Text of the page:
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Beat the Peak! Tips to Reduce Summer Water Use and Save Money from WaterSense

By Watersense EPA
August 14, 2011
File under: Gardening, Resource Management

Summer’s rising temperatures mean rising outdoor water use, especially during “peak season,” which typically occurs anywhere from July through early August, depending on your region of the country.

The average American home uses about 260 gallons of water per day; during peak season some homes can use 1,000 gallons per day. Some homes even use as much as 3,000 gallons per day, the equivalent of leaving a garden hose running for nearly 8 hours!

Check out these five simple tips from the U.S. Environmental Protection Agency’s WaterSense program to help you save money and water this summer.

…read more of Beat the Peak! Tips to Reduce Summer Water Use and Save Money from WaterSense here

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Easy Green Lawn

By Loretta White
June 23, 2010
File under: Gardening, Landscaping


Want a beautiful lawn and garden while using sustainable practices, saving money, saving hundreds of hours of work that will make you the envy of the neighborhood?  Well, do some of my lazy/green techniques that you’ll be singing about in your spare time.

To have the best lawn, we have been sold a bill of goods. Either by chemical companies, father-in-laws or others who just have not tried to do it the easy way. Many people believe that to have a great lawn, you have to do a lot of work. This is a myth, so save yourself some labor:

  1. Don’t seed it
  2. Don’t water it (unless you live in a desert climate)
  3. Don’t fertilize it with chemicals

You don’t need to do any of those things. It will be beautiful if you simply take these steps.
…read more of Easy Green Lawn here

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Lazy Gardener Flowers and Herbs

By Loretta White
June 25, 2009
File under: Gardening, Landscaping, Natural Alternatives


Annuals are for the birds… As I mentioned in my article on Easy Green Lawns, I love having one of the nicest landscapes in the area, but I also enjoy having the freedom to take shortcuts, which in turn, allows me to spend more time on enjoyable tasks.

In this post I would like to give you some tips on how to do a chore once, and not yearly.

Lets start with flowers. We want to have manicured, flower ridden beds as soon as it first hint of warm weather arrives. But why do more work than you need to? Work smarter, not harder. …read more of Lazy Gardener Flowers and Herbs here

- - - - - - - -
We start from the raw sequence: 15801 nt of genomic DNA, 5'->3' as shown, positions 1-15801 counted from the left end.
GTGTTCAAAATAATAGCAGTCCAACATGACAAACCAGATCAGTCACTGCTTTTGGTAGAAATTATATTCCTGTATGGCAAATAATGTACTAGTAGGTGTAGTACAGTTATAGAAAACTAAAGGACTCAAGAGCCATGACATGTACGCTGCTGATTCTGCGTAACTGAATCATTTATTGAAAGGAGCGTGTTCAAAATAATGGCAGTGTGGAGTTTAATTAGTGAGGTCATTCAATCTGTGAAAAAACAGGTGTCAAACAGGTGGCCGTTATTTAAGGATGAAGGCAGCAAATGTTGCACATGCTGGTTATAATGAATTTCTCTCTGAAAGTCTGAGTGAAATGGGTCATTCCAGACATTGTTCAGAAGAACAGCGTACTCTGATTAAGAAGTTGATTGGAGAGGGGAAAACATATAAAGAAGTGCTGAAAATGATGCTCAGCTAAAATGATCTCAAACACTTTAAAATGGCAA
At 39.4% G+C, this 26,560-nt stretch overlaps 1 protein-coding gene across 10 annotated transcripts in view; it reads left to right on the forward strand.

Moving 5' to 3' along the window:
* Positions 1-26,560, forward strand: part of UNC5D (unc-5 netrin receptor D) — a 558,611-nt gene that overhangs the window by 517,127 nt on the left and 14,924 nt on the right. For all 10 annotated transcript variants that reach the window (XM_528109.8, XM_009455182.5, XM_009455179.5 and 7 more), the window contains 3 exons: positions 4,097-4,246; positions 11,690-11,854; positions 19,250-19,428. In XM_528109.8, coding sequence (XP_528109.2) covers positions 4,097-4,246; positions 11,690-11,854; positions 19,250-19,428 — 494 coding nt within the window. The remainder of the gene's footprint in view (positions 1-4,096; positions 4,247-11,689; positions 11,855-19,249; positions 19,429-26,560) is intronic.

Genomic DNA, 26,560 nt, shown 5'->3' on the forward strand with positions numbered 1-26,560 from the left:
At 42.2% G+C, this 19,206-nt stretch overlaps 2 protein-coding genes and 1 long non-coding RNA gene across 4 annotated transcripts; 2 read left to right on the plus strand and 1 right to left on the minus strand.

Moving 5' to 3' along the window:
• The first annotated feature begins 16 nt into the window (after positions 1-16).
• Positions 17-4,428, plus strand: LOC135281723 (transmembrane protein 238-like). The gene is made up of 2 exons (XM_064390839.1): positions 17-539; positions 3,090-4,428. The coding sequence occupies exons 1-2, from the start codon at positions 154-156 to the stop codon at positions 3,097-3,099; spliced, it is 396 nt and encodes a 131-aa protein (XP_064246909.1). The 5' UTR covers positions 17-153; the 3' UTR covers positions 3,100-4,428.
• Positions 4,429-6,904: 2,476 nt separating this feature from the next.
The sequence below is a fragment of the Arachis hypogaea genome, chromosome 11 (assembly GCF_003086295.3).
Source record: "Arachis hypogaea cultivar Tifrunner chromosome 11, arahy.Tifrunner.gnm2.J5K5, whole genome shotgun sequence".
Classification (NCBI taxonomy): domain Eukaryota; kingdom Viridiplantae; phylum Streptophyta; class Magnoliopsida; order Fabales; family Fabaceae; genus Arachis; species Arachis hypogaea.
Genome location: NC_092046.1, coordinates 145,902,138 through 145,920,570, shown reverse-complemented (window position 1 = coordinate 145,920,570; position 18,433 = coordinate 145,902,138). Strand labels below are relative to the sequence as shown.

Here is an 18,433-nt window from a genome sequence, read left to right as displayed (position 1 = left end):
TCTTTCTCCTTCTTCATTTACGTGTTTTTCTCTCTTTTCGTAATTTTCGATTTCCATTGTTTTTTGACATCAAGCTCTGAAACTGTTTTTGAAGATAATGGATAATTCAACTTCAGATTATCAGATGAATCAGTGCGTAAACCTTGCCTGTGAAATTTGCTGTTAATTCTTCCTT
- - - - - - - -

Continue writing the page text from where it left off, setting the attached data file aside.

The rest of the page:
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Helping Honey Bees

By Linda Brown-Kuhn
May 28, 2009
File under: Gardening


From Pooh Bear’s obsession with honey to the popularity of the novel (and movie), The Secret Life of Bees, and the animated Bee Movie starring Jerry Seinfeld, you would think that these striped insects are living the high life.  In actuality, it’s been no picnic being a honey bee lately.

A couple of years ago the buzzword Colony Collapse Disorder (CCD) surfaced to describe the unexplained disappearance of millions of bees from their hives. While CCD is turning out to have multiple causes and there’s still much to be figured out, one teensy insect, the varroa mite, is a major player.

Unfortunately, it looks like the destructive varroa mite is here to stay but researchers have found some strains of bees with partial resistance to this parasitic mite.

I wondered what I could do to help honey bees …read more of Helping Honey Bees here

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Cattails provide food, down, oil, reeds and so much more!

By Loretta White
May 11, 2009
File under: Gardening, Landscaping, Natural Alternatives


Cattails are so prolific and the uses for this plant are curiously endless.

Native Americans have used them for food, clothing, shelter, medicines, arrows and for weaving baskets. The seed-down, which is very soft and doesn’t compress or mat, is used for padding and insulation.

They also made jelly and marmalade from the roots. The pollen, rich in vitamins and minerals, can also be used for baking and making bread. America had at least 140 thousand square miles of cattail swamps around the Second World War where we used millions of pounds to make insulation for wallboard and clothing. …read more of Cattails provide food, down, oil, reeds and so much more! here

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